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Looking back: Memorable win at Army for CU Buffs, Howard Ballage

Running back had career-high 128 rushing yards and two touchdowns

(Note: The coronavirus pandemic has postponed the fall sports season in the Pac-12 Conference until November and that means no Colorado Buffaloes football at this time. Instead, will feature memorable games and players from the past as we look back at each week in CU football history. In this installment, we look back at the week of Sept 28-Oct. 4.)

Walking around West Point, N.Y., and touring Michie Stadium before he and his Colorado teammates took the field was special for Howard Ballage.

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Howard Ballage was a running back and flanker for the Colorado Buffaloes from 1976-78. He had a career-high 128 rushing yards against Army on Oct. 1, 1977.

In many ways, Colorado’s visit to Army on Oct. 1, 1977, was just another game on the schedule, but for Ballage, a junior running back/flanker for the Buffaloes that year, it was more than that.

“My dad was in the service for 30 years,” Ballage said this week as he recalled that road trip from 43 years ago. “I’m a military brat and have been overseas three times. In my younger life, I lived over there more than I had in the States. I definitely had respect for the Army. It was a big deal.

“After we whipped up on them, I kind of teased him about that.”

Ballage’s father was a career Army man, he said, and his brothers were both in the military. While he got the best of the trash-talking after CU’s 31-0 victory over the Black Knights, he still speaks with respect about Army.

“It was just our day,” he said. “I don’t think that there was anything that they didn’t do to play well that day.”

CU, and Ballage, could not have played much better.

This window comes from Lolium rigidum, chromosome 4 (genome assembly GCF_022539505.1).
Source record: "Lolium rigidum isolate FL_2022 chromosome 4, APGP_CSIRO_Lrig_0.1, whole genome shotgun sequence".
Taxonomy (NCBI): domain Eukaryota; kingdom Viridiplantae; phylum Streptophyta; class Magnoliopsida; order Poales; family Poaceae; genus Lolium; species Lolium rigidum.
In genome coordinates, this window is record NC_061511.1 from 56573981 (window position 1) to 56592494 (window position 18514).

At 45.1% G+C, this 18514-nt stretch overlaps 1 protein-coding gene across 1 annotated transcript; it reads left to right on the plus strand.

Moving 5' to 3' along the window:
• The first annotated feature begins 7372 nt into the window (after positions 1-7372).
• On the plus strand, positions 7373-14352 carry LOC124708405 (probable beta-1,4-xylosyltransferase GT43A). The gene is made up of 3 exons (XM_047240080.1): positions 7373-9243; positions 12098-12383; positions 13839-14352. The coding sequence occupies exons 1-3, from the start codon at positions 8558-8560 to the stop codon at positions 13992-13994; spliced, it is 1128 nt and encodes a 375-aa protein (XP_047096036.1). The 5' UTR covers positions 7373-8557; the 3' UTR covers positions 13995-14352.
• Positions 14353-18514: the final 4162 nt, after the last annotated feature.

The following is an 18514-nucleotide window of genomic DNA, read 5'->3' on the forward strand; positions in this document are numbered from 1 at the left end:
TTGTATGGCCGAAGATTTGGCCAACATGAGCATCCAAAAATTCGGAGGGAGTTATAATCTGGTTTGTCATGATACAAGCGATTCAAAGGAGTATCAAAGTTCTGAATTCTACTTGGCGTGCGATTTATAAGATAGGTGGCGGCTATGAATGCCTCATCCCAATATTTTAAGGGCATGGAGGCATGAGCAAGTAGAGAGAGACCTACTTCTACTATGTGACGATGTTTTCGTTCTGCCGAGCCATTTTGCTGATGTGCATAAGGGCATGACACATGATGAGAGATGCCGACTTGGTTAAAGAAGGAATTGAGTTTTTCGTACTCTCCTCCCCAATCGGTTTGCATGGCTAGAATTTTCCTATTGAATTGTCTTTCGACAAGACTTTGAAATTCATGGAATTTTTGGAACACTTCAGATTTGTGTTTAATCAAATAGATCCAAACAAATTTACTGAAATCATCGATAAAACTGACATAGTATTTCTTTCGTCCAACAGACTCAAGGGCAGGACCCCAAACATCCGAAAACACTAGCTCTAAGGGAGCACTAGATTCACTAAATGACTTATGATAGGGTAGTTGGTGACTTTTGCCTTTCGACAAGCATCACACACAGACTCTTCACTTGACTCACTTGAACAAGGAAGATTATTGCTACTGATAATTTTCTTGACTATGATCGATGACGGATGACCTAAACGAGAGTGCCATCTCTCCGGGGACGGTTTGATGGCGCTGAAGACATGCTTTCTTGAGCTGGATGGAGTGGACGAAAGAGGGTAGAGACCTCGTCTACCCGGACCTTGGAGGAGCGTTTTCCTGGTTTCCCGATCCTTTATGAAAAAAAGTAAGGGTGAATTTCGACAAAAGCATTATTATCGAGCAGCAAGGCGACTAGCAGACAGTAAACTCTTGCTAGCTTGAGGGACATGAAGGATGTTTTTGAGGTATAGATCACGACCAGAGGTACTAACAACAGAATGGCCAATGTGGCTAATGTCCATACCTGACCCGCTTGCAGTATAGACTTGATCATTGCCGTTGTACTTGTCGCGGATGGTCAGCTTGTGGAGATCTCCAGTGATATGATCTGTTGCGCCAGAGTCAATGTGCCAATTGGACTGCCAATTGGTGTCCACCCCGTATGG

Coming in at 3-0 and ranked No. 7 nationally, the Buffs dominated a good Army team that went 7-4. The Buffs outgained the Black Knights 501-281 and pulled away in the second half, highlighted by Ballage’s 59-yard touchdown run and Mark Haynes’ 97-yard interception return for a touchdown.

Four different Buffs picked off Army passes, while fullback Mike Holmes added a touchdown run and Jeff Knapple threw for 119 yards.

Ballage was the star that day, though, with a career-high 128 rushing yards and two touchdowns, while adding two catches for 24 yards.

Ballage, who spent much of his childhood overseas or in Fort Hood, Texas., moved to Pueblo at age 12 when his father was stationed there. A linebacker for much of high school, he came to CU looking to play running back.

Early in 1977, CU head coach Bill Mallory was still tinkering with his backfield, trying to find the right fit for his weapons.

James Mayberry was the star running back that year, with 1,299 yards and nine touchdowns, but Ballage busted loose at West Point.

“We were kind of doing some shuffling around in the backfield,” Ballage said. “I wanted to go out and prove that I could be the running back.”